provides a safe and effective means of defeating all types of entry doors without endangering troops or sacrificing the element of surprise. launched from the end of a rifle with the use of standard rifle ammunition, GREM is simple to use and requires minimal training.
Type Ballistic Warhead
Type 120mm High-Explosive Insensitive Munition
Weight 1.5 Pounds (.68 kg)
Length 15.4 Inches (391mm)
Excluding Standoff Rod Performance Maximum Range Maximum Range 36 Yards (33m)
Types of Ammo: Sabots (courtesy of science.how stuff works.com)
A sabot is a specially shaped, two-stage cartridge. It has an outer jacket that helps it travel longer distances, and it has an inner slug or payload. The jacket is designed to fall away in flight after it reaches a certain distance. Several hunting sources suggest that sabot ammunition is only effective at longer distances when shot through a rifled barrel. For a shotgun hunter, this usually means adding on a rifled choke tube.
Sabot can also describe an arrow-like shape of material that fits in a standard shell. One particularly frightening sabot-style payload is the flechette. A flechette round contains hundreds of small, needle- or razor-like projectiles designed to penetrate armor and inflict painful wounds. They are banned by the Geneva Convention but do still see use in combat and counter-terrorism from time to time.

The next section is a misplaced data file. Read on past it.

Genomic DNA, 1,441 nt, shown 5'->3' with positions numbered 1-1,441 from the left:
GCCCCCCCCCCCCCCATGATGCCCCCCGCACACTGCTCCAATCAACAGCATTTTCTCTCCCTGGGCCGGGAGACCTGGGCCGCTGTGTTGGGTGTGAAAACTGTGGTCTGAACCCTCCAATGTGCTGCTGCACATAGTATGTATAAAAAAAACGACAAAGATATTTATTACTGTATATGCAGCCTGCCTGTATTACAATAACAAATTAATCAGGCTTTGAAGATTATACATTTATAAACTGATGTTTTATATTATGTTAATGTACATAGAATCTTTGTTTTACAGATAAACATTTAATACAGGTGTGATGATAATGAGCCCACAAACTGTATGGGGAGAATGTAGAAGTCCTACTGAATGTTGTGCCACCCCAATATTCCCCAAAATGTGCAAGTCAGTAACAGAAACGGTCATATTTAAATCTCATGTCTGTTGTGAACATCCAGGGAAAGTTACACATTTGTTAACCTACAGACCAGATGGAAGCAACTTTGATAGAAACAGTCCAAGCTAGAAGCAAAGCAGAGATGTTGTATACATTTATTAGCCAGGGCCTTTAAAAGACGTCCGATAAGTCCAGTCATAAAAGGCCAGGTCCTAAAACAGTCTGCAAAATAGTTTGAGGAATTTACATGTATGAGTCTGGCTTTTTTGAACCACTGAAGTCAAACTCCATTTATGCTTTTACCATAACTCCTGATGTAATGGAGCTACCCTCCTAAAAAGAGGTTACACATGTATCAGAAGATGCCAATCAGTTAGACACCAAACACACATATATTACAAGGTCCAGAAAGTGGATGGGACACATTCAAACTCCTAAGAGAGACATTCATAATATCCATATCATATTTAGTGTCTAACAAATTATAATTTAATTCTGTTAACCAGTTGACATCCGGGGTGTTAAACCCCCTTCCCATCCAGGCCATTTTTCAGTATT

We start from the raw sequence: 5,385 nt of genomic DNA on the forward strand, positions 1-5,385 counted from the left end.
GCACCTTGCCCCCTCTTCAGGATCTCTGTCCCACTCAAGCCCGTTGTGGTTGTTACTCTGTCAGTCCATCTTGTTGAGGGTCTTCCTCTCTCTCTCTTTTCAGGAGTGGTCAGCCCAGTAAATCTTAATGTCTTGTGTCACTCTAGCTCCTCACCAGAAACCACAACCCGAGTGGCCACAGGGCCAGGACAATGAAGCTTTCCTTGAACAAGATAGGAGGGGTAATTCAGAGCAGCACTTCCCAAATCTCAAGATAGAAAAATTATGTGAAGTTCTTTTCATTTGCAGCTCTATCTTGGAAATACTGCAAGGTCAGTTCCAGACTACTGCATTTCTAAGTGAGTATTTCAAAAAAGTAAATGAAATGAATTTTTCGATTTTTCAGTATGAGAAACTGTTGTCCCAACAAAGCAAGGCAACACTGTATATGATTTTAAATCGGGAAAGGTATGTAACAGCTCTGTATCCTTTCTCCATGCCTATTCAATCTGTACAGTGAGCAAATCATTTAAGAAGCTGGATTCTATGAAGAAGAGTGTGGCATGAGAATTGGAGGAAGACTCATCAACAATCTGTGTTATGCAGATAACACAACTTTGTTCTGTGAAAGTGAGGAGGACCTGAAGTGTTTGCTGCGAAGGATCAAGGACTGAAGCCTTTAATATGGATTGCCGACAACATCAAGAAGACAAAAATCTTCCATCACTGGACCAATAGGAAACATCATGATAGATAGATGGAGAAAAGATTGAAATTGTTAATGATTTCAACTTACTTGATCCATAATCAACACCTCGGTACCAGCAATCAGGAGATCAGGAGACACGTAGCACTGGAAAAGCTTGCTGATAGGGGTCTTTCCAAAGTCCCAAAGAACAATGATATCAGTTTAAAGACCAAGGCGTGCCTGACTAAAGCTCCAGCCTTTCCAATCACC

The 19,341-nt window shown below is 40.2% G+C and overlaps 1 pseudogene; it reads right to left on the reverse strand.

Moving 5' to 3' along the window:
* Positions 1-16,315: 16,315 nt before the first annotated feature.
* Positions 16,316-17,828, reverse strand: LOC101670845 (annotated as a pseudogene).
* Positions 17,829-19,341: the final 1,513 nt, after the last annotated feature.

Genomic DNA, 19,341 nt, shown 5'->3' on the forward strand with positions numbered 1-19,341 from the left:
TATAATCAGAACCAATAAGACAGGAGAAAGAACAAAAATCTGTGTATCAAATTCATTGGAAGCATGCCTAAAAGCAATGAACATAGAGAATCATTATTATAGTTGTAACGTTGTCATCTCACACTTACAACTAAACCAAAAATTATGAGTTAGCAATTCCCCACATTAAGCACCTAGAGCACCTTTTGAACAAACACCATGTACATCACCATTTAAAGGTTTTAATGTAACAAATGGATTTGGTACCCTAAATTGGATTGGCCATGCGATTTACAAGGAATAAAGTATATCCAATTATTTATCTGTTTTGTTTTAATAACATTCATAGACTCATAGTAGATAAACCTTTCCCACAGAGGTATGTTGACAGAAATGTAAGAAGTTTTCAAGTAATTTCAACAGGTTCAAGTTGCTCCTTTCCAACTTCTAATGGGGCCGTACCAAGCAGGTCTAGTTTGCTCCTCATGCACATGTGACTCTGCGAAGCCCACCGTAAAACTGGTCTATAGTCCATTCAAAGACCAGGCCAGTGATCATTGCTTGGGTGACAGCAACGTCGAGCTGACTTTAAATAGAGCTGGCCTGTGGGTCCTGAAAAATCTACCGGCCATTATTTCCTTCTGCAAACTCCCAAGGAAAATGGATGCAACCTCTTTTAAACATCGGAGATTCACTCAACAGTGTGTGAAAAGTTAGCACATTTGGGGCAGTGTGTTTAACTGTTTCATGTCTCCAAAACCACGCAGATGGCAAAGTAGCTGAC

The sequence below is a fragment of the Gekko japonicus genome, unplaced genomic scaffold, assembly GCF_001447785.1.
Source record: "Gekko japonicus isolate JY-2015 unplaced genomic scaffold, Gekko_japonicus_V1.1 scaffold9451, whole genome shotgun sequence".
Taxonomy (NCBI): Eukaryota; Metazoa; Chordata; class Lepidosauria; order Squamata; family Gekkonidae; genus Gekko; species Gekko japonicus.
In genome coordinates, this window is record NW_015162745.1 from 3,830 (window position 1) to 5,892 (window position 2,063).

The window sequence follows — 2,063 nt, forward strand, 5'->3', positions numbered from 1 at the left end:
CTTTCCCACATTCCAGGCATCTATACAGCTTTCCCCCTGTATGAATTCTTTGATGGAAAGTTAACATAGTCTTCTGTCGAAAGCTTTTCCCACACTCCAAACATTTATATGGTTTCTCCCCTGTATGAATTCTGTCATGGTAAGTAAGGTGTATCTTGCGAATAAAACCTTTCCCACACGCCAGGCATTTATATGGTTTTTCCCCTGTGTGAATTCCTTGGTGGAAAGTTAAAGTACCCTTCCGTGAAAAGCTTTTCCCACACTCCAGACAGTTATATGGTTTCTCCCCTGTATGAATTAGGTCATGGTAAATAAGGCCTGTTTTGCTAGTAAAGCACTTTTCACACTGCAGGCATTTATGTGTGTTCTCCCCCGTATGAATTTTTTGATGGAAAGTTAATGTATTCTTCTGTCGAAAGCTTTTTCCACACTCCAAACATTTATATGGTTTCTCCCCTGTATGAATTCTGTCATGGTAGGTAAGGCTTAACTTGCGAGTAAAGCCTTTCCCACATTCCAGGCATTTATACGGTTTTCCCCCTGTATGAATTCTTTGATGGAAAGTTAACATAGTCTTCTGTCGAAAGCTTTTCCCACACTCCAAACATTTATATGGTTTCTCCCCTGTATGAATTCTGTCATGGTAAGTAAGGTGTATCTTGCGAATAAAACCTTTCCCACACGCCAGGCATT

Breaching rounds - Shotguns are commonly used in the military to "unlock" doors when troops don't know what lies on the other side. Because traditional ammo tends to ricochet and may end up hitting the shooter or someone inside the room, breakable "breaching rounds" are often used. These shells contain a metallic powder that disperses on contact.
Bean bags - Bean bags are used as shotgun ammo in crowd control situations, as in most cases they stun the victim but do not inflict lasting damage.
CS gas grenades -
Combat shotguns can be used to disperse tear gas and similar chemicals.
Rock salt - Rock salt is a popular home defense ammunition because it reportedly causes severe pain but usually no permanent damage. See DesMoinesRegister.com: Suspect shot with rock salt is caught to read about a case where rock-salt-filled shells were used to disable a burglar. People will put just about anything in a shotgun and call it ammo. To get an idea of some of the wacky ammunition produced commercially, check out Everything2.com: Exotic Shotgun Ammo.